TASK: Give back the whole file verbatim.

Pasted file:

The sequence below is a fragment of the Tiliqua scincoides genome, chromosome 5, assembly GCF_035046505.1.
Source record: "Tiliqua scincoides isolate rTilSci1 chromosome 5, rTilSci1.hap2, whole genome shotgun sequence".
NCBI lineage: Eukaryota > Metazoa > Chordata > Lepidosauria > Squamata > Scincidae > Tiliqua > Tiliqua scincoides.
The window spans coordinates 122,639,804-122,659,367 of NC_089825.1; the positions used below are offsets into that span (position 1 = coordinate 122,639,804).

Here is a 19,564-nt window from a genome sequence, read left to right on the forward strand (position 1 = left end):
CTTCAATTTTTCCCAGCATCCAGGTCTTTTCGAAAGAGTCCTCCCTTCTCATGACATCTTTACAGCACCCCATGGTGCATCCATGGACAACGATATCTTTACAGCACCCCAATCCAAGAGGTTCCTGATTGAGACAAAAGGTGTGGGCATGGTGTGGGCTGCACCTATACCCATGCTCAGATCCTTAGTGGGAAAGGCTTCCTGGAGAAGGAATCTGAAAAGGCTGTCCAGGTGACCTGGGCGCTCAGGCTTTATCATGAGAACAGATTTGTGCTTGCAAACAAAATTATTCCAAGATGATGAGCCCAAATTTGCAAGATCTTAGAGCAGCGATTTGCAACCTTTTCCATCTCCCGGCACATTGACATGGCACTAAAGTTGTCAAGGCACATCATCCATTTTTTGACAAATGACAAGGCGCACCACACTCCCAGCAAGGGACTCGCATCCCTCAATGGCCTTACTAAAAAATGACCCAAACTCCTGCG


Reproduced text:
The sequence below is a fragment of the Tiliqua scincoides genome, chromosome 5, assembly GCF_035046505.1.
Source record: "Tiliqua scincoides isolate rTilSci1 chromosome 5, rTilSci1.hap2, whole genome shotgun sequence".
NCBI lineage: Eukaryota > Metazoa > Chordata > Lepidosauria > Squamata > Scincidae > Tiliqua > Tiliqua scincoides.
The window spans coordinates 122,639,804-122,659,367 of NC_089825.1; the positions used below are offsets into that span (position 1 = coordinate 122,639,804).

Here is a 19,564-nt window from a genome sequence, read left to right on the forward strand (position 1 = left end):
CTTCAATTTTTCCCAGCATCCAGGTCTTTTCGAAAGAGTCCTCCCTTCTCATGACATCTTTACAGCACCCCATGGTGCATCCATGGACAACGATATCTTTACAGCACCCCAATCCAAGAGGTTCCTGATTGAGACAAAAGGTGTGGGCATGGTGTGGGCTGCACCTATACCCATGCTCAGATCCTTAGTGGGAAAGGCTTCCTGGAGAAGGAATCTGAAAAGGCTGTCCAGGTGACCTGGGCGCTCAGGCTTTATCATGAGAACAGATTTGTGCTTGCAAACAAAATTATTCCAAGATGATGAGCCCAAATTTGCAAGATCTTAGAGCAGCGATTTGCAACCTTTTCCATCTCCCGGCACATTGACATGGCACTAAAGTTGTCAAGGCACATCATCCATTTTTTGACAAATGACAAGGCGCACCACACTCCCAGCAAGGGACTCGCATCCCTCAATGGCCTTACTAAAAAATGACCCAAACTCCTGCG